Spain is often thought of as a holiday resort for beach holidays spent in 1970s resorts with bars, beaches and little else, never far from these resorts though are fascinating historic cities.
Spain has always been on the edges of Europe, for a long time ruled by the Islamic Moors, later isolated during the early Franco era; this has given it a unique history though and its many historic towns and cities reflect this: many built for defense during the centuries long struggle for control of the Iberian Peninsula between Christians and Moors.
Art is another important part of Spain’s history and the country has some of the best and most varied Art museums in the world.
Gaudi’s Barcelona( inc. Casa Mila, Parc Guell and the Sagrada Famillia)
Antoni Gaudi’s art and architecture can be found across Spain but he is most associated with the Catalonian capital of Barcelona, his Sagrada Familia Church becoming the symbol of the city.
The Sagrada Familia is a church but on the scale and of the grandeur of a Cathedral, started in 1882 it was only concreted in 2010 and remains unfinished, despite this it is a UNESCO World Heritage Site.
The Casa Mila apartment block was, unlike the Sagrada Familia, finished during Gaudi’s lifetime, having been built between 1905 and 1910. With the undulating façade made to resemble the rock face of the sacred mountain Montserrat and distinctive wrought iron decoration it is a popular tourist attraction and inside the wonder continues with its fantastic open roofed atrium.
Parc Guell is one of Gaudi’s works that can not just be admired but can be used and enjoyed by tourists and Barcelona residents alike. On the hill of El Carmel the park gives fantastic views of the city below but is also fantastic itself: a public park dotted with Gaudi’s art and features, many of them mosaiced.
Picasso Museum in Malaga
Another of Spain’s most famous sons, Picasso was born in Malaga and it is here you will find one of the world’s best collections of his works as well as other artefacts and exhibitions about his life.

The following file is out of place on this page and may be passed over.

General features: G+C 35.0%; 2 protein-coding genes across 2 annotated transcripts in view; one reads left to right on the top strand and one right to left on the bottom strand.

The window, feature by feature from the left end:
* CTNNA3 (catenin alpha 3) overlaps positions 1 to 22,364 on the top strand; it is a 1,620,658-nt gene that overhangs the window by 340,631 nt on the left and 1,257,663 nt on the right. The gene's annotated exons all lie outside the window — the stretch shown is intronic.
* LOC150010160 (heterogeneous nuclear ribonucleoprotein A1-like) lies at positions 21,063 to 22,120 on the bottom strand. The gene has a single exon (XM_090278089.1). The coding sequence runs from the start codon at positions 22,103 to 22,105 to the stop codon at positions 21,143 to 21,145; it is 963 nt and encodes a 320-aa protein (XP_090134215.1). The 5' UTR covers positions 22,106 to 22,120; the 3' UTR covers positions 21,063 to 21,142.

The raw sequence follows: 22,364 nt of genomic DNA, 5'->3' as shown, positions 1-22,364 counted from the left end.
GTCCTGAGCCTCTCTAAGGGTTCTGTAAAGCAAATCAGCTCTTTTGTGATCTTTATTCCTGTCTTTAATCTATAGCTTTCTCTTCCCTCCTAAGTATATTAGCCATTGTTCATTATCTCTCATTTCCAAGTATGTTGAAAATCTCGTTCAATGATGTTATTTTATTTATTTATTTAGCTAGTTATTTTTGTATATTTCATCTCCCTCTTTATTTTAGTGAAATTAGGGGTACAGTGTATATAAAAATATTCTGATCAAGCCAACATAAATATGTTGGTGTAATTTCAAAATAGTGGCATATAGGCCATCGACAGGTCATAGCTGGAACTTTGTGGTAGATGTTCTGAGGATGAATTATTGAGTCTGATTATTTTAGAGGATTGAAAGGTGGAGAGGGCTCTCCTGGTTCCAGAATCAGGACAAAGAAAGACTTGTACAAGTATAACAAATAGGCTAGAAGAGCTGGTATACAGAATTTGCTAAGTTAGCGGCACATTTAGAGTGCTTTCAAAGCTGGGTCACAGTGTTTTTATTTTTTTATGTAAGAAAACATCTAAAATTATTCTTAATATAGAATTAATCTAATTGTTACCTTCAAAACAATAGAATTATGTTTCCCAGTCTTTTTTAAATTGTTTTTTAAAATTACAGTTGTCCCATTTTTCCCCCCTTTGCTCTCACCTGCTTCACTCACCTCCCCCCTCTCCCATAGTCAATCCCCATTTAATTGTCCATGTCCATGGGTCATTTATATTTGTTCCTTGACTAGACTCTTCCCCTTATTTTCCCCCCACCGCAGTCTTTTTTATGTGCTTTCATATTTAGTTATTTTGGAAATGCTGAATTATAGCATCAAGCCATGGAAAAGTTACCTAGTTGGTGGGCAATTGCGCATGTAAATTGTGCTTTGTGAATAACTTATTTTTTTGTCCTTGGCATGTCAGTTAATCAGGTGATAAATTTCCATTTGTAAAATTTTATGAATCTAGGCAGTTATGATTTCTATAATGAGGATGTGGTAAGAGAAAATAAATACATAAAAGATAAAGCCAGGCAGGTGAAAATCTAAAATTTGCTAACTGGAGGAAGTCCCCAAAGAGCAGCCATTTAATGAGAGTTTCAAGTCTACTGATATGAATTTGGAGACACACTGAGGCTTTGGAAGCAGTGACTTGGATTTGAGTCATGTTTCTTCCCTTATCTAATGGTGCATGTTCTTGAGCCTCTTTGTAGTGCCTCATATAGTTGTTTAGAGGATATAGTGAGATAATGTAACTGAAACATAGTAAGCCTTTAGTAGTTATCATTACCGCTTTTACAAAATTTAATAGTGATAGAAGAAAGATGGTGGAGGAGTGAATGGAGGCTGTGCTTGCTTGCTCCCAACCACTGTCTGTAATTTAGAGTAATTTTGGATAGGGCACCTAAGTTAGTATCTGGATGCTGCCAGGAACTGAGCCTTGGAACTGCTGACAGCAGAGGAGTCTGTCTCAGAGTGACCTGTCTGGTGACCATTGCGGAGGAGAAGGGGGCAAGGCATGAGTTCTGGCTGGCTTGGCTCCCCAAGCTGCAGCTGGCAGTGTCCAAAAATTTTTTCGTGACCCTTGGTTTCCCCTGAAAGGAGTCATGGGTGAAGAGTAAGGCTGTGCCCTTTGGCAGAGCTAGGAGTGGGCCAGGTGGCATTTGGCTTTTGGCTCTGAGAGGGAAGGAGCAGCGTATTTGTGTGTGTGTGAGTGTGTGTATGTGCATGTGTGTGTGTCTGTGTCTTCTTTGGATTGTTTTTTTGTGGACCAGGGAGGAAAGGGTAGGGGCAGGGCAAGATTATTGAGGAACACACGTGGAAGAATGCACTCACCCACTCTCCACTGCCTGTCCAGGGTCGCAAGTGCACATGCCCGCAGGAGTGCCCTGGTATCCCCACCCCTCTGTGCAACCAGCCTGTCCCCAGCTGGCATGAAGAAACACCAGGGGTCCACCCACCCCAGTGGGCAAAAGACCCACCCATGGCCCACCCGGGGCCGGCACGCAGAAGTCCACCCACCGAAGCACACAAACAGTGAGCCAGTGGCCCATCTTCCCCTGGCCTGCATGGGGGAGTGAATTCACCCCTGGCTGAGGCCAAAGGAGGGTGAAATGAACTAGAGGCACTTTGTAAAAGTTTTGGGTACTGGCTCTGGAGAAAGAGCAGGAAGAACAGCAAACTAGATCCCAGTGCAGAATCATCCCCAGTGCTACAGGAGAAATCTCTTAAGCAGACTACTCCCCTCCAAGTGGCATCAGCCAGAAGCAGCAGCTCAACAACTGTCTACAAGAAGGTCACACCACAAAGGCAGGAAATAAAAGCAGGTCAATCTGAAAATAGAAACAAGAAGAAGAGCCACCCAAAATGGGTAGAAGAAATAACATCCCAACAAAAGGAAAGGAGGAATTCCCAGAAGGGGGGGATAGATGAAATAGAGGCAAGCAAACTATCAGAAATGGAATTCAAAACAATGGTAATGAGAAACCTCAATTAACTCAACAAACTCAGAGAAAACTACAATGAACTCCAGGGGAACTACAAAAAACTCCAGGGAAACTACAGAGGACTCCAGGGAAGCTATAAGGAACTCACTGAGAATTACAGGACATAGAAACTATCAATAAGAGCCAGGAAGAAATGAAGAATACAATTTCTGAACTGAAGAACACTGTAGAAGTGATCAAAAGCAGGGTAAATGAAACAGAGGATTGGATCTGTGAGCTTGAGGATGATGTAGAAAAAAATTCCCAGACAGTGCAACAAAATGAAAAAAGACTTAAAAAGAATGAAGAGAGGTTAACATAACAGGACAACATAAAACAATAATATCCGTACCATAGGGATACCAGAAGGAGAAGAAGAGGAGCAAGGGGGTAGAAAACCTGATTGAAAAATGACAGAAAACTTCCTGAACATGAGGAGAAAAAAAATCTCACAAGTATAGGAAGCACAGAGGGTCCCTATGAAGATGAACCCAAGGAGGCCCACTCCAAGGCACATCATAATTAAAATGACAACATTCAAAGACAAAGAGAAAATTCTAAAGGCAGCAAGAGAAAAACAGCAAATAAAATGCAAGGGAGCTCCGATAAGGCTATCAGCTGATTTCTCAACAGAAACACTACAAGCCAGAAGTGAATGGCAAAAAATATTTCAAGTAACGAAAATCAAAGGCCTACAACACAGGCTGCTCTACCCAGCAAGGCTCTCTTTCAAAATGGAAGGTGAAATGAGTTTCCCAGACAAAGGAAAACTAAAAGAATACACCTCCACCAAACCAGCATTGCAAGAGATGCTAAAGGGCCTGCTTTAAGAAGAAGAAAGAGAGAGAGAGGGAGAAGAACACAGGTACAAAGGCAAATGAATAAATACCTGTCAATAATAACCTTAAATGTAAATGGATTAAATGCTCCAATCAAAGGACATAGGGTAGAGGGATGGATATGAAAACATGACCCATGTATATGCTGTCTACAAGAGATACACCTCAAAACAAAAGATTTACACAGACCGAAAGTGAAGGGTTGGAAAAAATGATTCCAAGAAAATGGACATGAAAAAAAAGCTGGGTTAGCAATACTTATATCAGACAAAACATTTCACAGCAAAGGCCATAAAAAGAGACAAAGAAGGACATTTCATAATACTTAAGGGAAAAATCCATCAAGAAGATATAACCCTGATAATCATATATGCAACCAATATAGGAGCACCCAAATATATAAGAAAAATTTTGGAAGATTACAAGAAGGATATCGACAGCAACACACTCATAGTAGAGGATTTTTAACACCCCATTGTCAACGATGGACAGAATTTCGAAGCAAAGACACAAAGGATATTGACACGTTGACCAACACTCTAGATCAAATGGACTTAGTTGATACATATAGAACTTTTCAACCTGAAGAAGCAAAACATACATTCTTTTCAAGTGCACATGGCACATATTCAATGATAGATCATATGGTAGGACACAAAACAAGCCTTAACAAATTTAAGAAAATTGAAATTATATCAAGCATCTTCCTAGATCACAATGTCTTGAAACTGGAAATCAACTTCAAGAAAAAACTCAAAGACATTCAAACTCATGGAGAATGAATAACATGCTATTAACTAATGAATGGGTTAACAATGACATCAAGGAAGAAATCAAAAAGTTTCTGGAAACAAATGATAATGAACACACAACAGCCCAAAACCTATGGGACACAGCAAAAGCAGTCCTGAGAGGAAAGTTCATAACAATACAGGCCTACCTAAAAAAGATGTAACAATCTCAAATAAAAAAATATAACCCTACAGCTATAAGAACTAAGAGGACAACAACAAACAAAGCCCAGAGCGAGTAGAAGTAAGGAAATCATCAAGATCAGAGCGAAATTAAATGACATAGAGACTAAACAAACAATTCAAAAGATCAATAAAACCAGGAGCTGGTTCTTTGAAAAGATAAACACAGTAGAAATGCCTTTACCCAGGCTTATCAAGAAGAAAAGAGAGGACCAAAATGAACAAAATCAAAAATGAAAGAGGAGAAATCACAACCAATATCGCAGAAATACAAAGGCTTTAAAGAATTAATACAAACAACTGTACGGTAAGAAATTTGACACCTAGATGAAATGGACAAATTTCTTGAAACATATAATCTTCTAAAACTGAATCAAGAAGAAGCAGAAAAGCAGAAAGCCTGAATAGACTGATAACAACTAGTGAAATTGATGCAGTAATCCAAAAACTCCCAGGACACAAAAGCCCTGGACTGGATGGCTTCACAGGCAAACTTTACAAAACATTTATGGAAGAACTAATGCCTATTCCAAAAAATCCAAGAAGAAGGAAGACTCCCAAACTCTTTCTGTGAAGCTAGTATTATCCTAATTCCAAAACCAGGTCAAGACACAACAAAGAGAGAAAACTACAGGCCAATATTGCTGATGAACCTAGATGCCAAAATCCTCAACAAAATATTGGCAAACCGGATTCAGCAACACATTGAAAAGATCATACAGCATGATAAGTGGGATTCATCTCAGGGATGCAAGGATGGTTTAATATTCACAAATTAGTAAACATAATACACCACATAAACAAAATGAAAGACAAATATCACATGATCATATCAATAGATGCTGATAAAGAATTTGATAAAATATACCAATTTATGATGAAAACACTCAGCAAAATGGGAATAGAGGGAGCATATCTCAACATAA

Picasso’s early works, cubist paintings, sculptures and old master reworkings are all represented here.
The centre of this small historic city is a UNESCO World Heritage Site and it has everything you would expect from a medieval Spanish city: including old churches (many of them Romanesque), a city wall and Castle. Although much of the historic city was built between the 12th and 16th centuries it was originally Roman; the Roman Aqueduct remains at a height of 28.5 metres.
As well as sightseeing the city has a good choice of shopping and eateries serving fantastic regional cuisine.
France has San Tropez and Spain has San Sebastian as its most fashionable Mediterranean resort. The harbour at San Sebastian is often filled with luxury super-yachts yet traditional fishing boats remain as well.
St Vincent’s Church is in the old town, which is best enjoyed on foot and also contains the best cafes and restaurants, ther church dates from the 16th Century and is the city’s oldest. Head over to the new Town though to visit the late Victorian Cathedral. Of course you may wish to simply enjoy the beaches with the best across the Urumea River.
You shouldn’t miss out on the city of Ibiza simply because the island has a reputation as a party island if a wild night out isn’t your thing. If a wild night out is your thing then try to make sure you come out to take in the old city as well. The best sights are within the massive 16th century city walls.
Best enjoyed in the morning when it is quieter enter the old city over a drawbridge and then walk the steep streets up to the Cathedral and then descend back down to the harbour for a pleasant lunch looking out on the bay